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Date Posted: 17:00 02/03/2005

Human race on the verge of extinction shock

Running Dog pokes a big stick in the eye of panic as the bird flu scare reaches dire depths

IT SEEMS that in the Chinese Year of the Rooster, chickens are at the centre of an unprecedented global crisis that will see the cruel death of millions of harmless human beings. In any case, the H5N1 avian influenza virus is the latest health scare to do the rounds in the international press, and seems to have plunged the United Kingdom in particular into a state of quivering fear.

The Scotsman, for one, says that as many as 50,000 Scots could die in the 'pandemic', with medical experts citing the notoriously inflammatory predictions of the World Health Organization. Meanwhile, preposterous local hacks in the city of Leeds predict that the virus will 'wreak havoc in Yorkshire'. And thus, the plagues of locusts descend on Halifax, and the Four Horsemen drift across the Snake Pass.

During the SARS scare, embattled foreign correspondents reached a level of apprehension not seen since the heights of the Bubonic Plague, and some observers were even predicting that 4.5 billion people would eventually be infected, Running Dog is normally sceptical about deadly infectious diseases. In fact, Running Dog laughs in the face of fear, and pokes a big stick in the ribs of panic.

The crux of the worries is that the bird flu virus will mutate or somehow mate with the common cold to produce some indestructible super-bug that will plunge the earth into a new Dark Age and reduce the survivors to some vicious, Hobbesian state of nature. Running Dog is no virologist, but it seems that the same claims were being made about HIV in the 1980s, when fevered hacks launched waves of panic by suggesting that the virus could somehow be carried by mosquitoes or spread on toilet seats. As the current state of Africa proves, a virus does not have to be spectacularly cunning, or perform a series of terrifying and unstoppable mutations, in order to cause havoc. It also needs to be remembered that there are still 7,500 Chinese deaths from tuberculosis every year, and that a third of the world's population is infected by the TB bacillus.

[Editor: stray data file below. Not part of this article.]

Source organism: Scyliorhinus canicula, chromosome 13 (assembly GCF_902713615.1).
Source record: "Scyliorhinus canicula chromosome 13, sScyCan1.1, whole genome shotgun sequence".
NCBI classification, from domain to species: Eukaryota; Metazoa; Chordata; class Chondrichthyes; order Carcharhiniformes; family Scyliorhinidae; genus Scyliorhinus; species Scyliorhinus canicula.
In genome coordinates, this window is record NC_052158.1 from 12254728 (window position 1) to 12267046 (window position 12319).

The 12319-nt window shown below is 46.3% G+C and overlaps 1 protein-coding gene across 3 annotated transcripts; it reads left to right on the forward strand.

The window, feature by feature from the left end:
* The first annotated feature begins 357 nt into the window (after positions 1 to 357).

New viral diseases such as SARS, bird flu or Ebola are customarily accompanied by widespread panic attacks and acts of unreason. In Shanghai, foreign hacks flapped about risibly while anticipating the end of the world and the role they would play in it. Those who were unfortunate enough to have coughed on the street in May 2003 found themselves scooped up in giant nets and enveloped in a miasma of aerosolized Dettol before a infrared sensor settled on the middle of their foreheads and the poor victims cowered, half-expecting a sniper's bullet as their temperatures were read.

While the SARS virus itself hardly justified the hysteria that had accumulated in China's big cities, most people seemed far too eager to believe the worst. As is often the case, the wild rumours spread far more quickly than the virus itself. Conspiracy theorists even attributed the spread of SARS to American or Taiwanese bio-warfare. For others, everything that took place seemed to be accompanied by some sinister undercurrent or other, usually involving the existence of secret facilities packed with the plague-ridden multitudes. Ears were alert to the whirl of sirens and the chiming of bells, to the sneezing and wheezing, and to the whispers of a neighbour who has a neighbour whose son saw a woman being dragged out of bed in the dead of night. These were not rational times.

As an article in the Los Angeles Times reports, the last variant of bird flu to cross the species-barrier, H3N2, hit the United States in 1968 and killed about 36,000, a terrifying figure in itself, but actually comparable to the death rates in an ordinary flu season. The flu pandemic of 1918, which was not related to birds, was exacerbated by the torments of the First World War, with the virus evolving to maximize its survival among soldiers packed closely together in trenches, hospitals or army vehicles, and spreading into a population already laid low by conflict.

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